How to save on electric bills with energy efficiency
Last updated 8/20/2021
Implementing energy efficient technology and practices in your home can reduce your annual utility bill by anywhere from 5 to 30%, or equivalently $105 to $627 on average. Essentially, your savings are the result of reduced energy demand: homeowners can either directly reduce electricity use by installing more efficient appliances, or prevent unnecessary energy waste lost as heat through improving insulation.
On average, homeowners spend the most on lighting and electricity, space heating, and water heating expenses, costing $827, $593, and $280 per year, respectively. As a result, these technologies are typically the most promising areas for cost-reducing energy efficiency improvements. However, it is often difficult for the laymen to discern which area is responsible for wasting the most electricity and what actions should be taken. To maximize energy efficiency and potential savings, we recommend hiring a professional energy auditor to pinpoint sources of waste and qualified contractors for installations.
Will electricity prices rise?
Exogenous factors, which is to say factors other than the supply and demand for electricity, have a strong influence on electricity prices and must be taken into account for future price projections. In particular, environmental regulations and changes in the market for fossil fuels play a large role in determining electricity price movements, while other factors are relatively constant.
Environmental regulations like the Environmental Protection Agency’s proposed Clean Power Plan (CPP) can significantly affect future electricity prices for US residential consumers. The CPP is a proposed EPA regulation that would establish carbon dioxide (CO2) emission reduction guidelines for existing fossil fuel-fired electric generating units. The ultimate goal is to achieve a 35% reduction in national emissions by 2030 compared to 2005 levels.
If implemented, existing power plants would incur transitional compliance costs in the form of fuel and capital expenses from shifting to natural gas-fired generation and expanding renewable energy capacity. Higher operational expenses would then be passed on to the consumer in the form of higher electricity prices. According to the EIA, real retail electricity prices are projected to be 1 to 5% higher during the 2022 to 2030 CPP compliance period as compared to the “No CPP” business-as-usual scenario. Retail prices will then remain 3% higher after 2030. In the “CPP Extended” case, in which CO2 emissions targets are further reduced after 2030 to a 45% total reduction in emissions by 2040 compared to 2005 levels, electricity prices are forecast to be 6% higher than the “No CPP” case by 2040 due to incremental compliance costs.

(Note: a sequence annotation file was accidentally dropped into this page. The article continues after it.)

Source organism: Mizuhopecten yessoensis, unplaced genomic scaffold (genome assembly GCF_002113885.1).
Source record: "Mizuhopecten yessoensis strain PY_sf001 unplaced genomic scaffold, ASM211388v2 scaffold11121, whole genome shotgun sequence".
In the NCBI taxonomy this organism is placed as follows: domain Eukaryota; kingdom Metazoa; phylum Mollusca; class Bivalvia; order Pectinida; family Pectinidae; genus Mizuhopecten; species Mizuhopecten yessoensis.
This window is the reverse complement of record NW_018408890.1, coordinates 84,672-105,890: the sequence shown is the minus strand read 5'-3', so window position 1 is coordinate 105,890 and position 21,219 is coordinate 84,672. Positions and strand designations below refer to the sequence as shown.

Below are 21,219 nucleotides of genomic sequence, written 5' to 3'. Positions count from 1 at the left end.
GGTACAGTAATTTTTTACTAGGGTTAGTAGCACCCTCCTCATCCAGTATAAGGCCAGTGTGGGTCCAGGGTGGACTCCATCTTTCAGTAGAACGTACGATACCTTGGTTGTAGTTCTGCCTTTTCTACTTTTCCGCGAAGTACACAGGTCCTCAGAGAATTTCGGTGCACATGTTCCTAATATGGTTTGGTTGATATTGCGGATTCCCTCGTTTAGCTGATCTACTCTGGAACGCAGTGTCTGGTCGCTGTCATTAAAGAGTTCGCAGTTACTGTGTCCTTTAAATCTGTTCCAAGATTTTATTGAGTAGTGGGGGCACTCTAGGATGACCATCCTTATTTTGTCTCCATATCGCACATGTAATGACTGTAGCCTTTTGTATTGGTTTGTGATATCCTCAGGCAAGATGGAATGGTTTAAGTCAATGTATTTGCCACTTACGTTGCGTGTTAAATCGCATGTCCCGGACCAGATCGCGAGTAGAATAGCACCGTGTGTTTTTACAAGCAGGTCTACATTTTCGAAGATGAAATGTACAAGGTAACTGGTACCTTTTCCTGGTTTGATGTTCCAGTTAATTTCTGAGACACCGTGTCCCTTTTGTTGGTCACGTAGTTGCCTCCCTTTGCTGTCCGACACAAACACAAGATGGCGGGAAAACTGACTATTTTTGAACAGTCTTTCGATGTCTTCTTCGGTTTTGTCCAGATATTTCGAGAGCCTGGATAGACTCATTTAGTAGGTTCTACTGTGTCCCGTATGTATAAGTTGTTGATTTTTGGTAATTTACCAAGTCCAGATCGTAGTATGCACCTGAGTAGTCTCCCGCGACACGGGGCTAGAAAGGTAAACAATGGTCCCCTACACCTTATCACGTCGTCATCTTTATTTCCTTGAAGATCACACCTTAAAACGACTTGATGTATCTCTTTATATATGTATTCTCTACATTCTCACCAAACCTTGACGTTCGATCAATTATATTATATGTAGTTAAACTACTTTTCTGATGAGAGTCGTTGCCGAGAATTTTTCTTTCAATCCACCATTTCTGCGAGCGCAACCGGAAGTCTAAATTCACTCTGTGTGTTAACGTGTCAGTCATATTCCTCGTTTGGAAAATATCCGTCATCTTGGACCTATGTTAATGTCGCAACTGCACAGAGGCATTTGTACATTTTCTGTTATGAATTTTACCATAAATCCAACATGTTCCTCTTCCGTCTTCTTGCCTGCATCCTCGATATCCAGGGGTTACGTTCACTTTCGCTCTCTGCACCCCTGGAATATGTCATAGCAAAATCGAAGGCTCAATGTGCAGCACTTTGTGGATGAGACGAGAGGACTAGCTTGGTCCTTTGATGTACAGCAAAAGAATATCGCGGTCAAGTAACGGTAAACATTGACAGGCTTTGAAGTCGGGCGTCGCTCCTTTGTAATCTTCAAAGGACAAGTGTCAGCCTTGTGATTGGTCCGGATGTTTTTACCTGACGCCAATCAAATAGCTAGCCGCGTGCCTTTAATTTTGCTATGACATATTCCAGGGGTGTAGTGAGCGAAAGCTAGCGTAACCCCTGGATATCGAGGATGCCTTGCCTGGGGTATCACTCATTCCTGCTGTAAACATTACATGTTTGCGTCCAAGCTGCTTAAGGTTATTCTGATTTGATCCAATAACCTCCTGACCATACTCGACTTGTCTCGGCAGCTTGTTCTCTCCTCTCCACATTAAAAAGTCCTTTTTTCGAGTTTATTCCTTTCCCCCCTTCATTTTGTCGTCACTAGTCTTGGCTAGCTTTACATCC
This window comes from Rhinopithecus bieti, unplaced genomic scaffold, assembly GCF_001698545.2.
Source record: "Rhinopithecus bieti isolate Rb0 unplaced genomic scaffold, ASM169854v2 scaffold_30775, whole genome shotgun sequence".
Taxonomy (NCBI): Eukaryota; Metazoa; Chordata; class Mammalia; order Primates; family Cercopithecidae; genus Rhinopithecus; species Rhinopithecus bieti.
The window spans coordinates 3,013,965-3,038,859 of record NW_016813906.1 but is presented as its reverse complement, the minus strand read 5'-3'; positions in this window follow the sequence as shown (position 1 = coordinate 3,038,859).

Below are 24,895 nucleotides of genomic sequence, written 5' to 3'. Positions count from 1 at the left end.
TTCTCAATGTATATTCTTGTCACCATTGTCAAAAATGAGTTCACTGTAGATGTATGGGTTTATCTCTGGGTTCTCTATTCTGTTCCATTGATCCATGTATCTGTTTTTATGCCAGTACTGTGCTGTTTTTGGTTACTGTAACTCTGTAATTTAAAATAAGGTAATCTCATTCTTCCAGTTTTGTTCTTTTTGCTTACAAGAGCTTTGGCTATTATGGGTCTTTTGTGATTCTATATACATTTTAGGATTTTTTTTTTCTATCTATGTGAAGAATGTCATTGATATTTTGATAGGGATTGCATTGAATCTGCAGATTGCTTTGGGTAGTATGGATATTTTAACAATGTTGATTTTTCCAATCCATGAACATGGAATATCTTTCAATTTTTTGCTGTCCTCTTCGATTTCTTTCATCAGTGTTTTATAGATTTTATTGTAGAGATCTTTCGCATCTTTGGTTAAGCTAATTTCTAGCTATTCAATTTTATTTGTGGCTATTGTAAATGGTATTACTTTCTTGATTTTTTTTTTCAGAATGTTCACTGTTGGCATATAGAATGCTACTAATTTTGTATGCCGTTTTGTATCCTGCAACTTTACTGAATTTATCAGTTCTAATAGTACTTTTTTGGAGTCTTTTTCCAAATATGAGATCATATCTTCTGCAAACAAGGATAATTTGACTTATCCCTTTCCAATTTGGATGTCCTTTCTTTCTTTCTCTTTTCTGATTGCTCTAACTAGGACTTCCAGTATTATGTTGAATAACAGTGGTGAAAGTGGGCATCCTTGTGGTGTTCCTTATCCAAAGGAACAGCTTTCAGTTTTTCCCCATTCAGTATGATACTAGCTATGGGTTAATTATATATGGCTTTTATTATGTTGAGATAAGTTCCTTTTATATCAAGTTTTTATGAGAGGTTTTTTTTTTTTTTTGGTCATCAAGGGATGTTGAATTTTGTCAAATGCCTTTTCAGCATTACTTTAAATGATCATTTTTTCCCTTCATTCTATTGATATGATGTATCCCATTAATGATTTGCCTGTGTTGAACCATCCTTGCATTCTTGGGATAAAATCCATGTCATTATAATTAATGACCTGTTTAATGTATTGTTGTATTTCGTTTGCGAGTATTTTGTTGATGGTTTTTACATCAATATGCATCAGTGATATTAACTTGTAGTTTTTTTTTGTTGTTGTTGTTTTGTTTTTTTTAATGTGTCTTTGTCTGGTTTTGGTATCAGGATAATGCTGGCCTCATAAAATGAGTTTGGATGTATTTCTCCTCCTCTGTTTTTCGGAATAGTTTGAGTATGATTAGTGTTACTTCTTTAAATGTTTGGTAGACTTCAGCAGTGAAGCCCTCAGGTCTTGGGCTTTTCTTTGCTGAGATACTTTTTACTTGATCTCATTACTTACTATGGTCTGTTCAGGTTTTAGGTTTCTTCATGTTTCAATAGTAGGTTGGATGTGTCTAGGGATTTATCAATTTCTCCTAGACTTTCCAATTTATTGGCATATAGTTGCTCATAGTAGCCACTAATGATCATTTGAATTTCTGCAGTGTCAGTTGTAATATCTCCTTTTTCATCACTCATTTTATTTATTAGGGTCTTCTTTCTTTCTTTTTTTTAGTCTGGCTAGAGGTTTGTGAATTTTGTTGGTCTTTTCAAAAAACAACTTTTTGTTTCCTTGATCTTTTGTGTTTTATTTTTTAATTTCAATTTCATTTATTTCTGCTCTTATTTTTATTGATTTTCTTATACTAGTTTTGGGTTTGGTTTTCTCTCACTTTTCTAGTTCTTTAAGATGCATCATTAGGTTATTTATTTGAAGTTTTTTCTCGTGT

Implementation of the CPP is far from certain, and until legal challenges to the emissions reduction regulation are resolved, the EPA is not enforcing it. However, while federal-level environmental regulations have a significant impact on electricity prices, many states have already set renewable energy targets of their own, and are exploring alternate routes to reducing their greenhouse gas emissions in the long term.
These state-level initiatives, along with fluctuations in the supply and demand of natural gas and oil, may also lead to electricity price increases in the future – although it is worth noting these increases would be less significant than if the CPP is implemented.